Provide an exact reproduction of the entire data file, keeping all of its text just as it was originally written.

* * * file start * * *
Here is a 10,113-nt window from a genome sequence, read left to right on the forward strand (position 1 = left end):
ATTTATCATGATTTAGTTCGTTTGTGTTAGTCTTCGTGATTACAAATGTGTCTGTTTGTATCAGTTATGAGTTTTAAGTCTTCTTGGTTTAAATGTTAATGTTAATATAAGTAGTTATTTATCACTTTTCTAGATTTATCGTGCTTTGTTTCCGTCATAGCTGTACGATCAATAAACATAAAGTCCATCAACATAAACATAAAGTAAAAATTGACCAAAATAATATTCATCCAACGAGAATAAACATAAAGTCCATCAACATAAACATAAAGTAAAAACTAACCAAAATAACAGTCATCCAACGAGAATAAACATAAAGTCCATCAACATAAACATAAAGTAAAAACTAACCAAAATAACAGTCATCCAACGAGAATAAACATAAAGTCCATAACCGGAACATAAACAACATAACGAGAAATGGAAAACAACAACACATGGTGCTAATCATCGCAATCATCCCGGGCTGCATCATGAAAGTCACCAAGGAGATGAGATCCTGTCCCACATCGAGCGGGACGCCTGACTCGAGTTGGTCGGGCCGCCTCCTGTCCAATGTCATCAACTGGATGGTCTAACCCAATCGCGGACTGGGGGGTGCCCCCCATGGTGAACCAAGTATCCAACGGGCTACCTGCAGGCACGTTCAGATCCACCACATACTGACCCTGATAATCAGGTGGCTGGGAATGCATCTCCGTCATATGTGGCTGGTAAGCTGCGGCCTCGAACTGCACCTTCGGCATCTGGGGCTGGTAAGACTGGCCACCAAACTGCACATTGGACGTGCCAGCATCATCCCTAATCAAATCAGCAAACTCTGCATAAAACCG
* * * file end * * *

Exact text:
Here is a 10,113-nt window from a genome sequence, read left to right on the forward strand (position 1 = left end):
ATTTATCATGATTTAGTTCGTTTGTGTTAGTCTTCGTGATTACAAATGTGTCTGTTTGTATCAGTTATGAGTTTTAAGTCTTCTTGGTTTAAATGTTAATGTTAATATAAGTAGTTATTTATCACTTTTCTAGATTTATCGTGCTTTGTTTCCGTCATAGCTGTACGATCAATAAACATAAAGTCCATCAACATAAACATAAAGTAAAAATTGACCAAAATAATATTCATCCAACGAGAATAAACATAAAGTCCATCAACATAAACATAAAGTAAAAACTAACCAAAATAACAGTCATCCAACGAGAATAAACATAAAGTCCATCAACATAAACATAAAGTAAAAACTAACCAAAATAACAGTCATCCAACGAGAATAAACATAAAGTCCATAACCGGAACATAAACAACATAACGAGAAATGGAAAACAACAACACATGGTGCTAATCATCGCAATCATCCCGGGCTGCATCATGAAAGTCACCAAGGAGATGAGATCCTGTCCCACATCGAGCGGGACGCCTGACTCGAGTTGGTCGGGCCGCCTCCTGTCCAATGTCATCAACTGGATGGTCTAACCCAATCGCGGACTGGGGGGTGCCCCCCATGGTGAACCAAGTATCCAACGGGCTACCTGCAGGCACGTTCAGATCCACCACATACTGACCCTGATAATCAGGTGGCTGGGAATGCATCTCCGTCATATGTGGCTGGTAAGCTGCGGCCTCGAACTGCACCTTCGGCATCTGGGGCTGGTAAGACTGGCCACCAAACTGCACATTGGACGTGCCAGCATCATCCCTAATCAAATCAGCAAACTCTGCATAAAACCG